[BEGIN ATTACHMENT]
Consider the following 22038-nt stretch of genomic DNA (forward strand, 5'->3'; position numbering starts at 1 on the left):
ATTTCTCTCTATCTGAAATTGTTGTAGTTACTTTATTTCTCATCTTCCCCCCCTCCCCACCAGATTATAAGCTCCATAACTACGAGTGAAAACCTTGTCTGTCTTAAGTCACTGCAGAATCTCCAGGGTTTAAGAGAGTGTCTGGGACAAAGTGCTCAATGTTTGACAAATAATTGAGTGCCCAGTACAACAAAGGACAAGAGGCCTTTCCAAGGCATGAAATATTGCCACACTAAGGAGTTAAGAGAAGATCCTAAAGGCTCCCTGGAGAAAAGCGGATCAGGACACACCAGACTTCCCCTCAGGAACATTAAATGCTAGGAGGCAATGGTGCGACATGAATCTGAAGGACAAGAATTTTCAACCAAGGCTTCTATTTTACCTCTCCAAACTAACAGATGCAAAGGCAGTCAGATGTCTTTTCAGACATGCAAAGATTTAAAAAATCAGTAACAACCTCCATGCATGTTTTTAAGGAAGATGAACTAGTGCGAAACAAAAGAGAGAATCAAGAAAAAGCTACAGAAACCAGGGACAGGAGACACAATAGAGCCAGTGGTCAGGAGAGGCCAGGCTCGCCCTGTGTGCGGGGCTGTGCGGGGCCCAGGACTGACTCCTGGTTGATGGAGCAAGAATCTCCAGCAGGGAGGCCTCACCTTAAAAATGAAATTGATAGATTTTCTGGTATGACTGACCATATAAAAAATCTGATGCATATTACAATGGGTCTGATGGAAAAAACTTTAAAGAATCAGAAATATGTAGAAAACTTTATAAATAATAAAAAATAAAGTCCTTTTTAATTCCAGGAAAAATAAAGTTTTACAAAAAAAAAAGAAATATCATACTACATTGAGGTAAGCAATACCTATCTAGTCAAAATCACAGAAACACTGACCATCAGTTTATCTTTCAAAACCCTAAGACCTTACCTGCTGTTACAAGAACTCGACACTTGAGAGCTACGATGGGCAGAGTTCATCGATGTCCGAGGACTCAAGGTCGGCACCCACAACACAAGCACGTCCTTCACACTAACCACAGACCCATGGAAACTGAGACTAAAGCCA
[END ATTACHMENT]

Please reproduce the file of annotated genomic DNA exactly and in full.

Consider the following 22038-nt stretch of genomic DNA (forward strand, 5'->3'; position numbering starts at 1 on the left):
ATTTCTCTCTATCTGAAATTGTTGTAGTTACTTTATTTCTCATCTTCCCCCCCTCCCCACCAGATTATAAGCTCCATAACTACGAGTGAAAACCTTGTCTGTCTTAAGTCACTGCAGAATCTCCAGGGTTTAAGAGAGTGTCTGGGACAAAGTGCTCAATGTTTGACAAATAATTGAGTGCCCAGTACAACAAAGGACAAGAGGCCTTTCCAAGGCATGAAATATTGCCACACTAAGGAGTTAAGAGAAGATCCTAAAGGCTCCCTGGAGAAAAGCGGATCAGGACACACCAGACTTCCCCTCAGGAACATTAAATGCTAGGAGGCAATGGTGCGACATGAATCTGAAGGACAAGAATTTTCAACCAAGGCTTCTATTTTACCTCTCCAAACTAACAGATGCAAAGGCAGTCAGATGTCTTTTCAGACATGCAAAGATTTAAAAAATCAGTAACAACCTCCATGCATGTTTTTAAGGAAGATGAACTAGTGCGAAACAAAAGAGAGAATCAAGAAAAAGCTACAGAAACCAGGGACAGGAGACACAATAGAGCCAGTGGTCAGGAGAGGCCAGGCTCGCCCTGTGTGCGGGGCTGTGCGGGGCCCAGGACTGACTCCTGGTTGATGGAGCAAGAATCTCCAGCAGGGAGGCCTCACCTTAAAAATGAAATTGATAGATTTTCTGGTATGACTGACCATATAAAAAATCTGATGCATATTACAATGGGTCTGATGGAAAAAACTTTAAAGAATCAGAAATATGTAGAAAACTTTATAAATAATAAAAAATAAAGTCCTTTTTAATTCCAGGAAAAATAAAGTTTTACAAAAAAAAAAGAAATATCATACTACATTGAGGTAAGCAATACCTATCTAGTCAAAATCACAGAAACACTGACCATCAGTTTATCTTTCAAAACCCTAAGACCTTACCTGCTGTTACAAGAACTCGACACTTGAGAGCTACGATGGGCAGAGTTCATCGATGTCCGAGGACTCAAGGTCGGCACCCACAACACAAGCACGTCCTTCACACTAACCACAGACCCATGGAAACTGAGACTAAAGCCA